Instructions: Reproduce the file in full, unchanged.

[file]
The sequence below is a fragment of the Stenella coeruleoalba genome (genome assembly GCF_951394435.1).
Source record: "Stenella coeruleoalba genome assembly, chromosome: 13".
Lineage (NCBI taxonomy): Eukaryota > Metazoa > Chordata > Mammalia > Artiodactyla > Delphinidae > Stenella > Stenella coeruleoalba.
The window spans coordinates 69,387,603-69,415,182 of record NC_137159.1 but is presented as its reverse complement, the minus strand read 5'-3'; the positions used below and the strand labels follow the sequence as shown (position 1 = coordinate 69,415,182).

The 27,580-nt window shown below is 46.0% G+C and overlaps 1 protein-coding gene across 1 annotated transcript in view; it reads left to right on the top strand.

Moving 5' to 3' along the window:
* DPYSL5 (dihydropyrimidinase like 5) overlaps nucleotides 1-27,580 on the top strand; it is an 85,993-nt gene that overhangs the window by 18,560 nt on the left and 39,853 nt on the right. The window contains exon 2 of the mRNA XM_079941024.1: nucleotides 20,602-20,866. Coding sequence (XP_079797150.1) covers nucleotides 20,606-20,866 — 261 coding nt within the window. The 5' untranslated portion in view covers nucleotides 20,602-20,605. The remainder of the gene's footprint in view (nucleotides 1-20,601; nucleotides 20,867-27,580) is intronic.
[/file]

The sequence below is a fragment of the Stenella coeruleoalba genome (genome assembly GCF_951394435.1).
Source record: "Stenella coeruleoalba genome assembly, chromosome: 13".
Lineage (NCBI taxonomy): Eukaryota > Metazoa > Chordata > Mammalia > Artiodactyla > Delphinidae > Stenella > Stenella coeruleoalba.
The window spans coordinates 69,387,603-69,415,182 of record NC_137159.1 but is presented as its reverse complement, the minus strand read 5'-3'; the positions used below and the strand labels follow the sequence as shown (position 1 = coordinate 69,415,182).

The 27,580-nt window shown below is 46.0% G+C and overlaps 1 protein-coding gene across 1 annotated transcript in view; it reads left to right on the top strand.

Moving 5' to 3' along the window:
* DPYSL5 (dihydropyrimidinase like 5) overlaps nucleotides 1-27,580 on the top strand; it is an 85,993-nt gene that overhangs the window by 18,560 nt on the left and 39,853 nt on the right. The window contains exon 2 of the mRNA XM_079941024.1: nucleotides 20,602-20,866. Coding sequence (XP_079797150.1) covers nucleotides 20,606-20,866 — 261 coding nt within the window. The 5' untranslated portion in view covers nucleotides 20,602-20,605. The remainder of the gene's footprint in view (nucleotides 1-20,601; nucleotides 20,867-27,580) is intronic.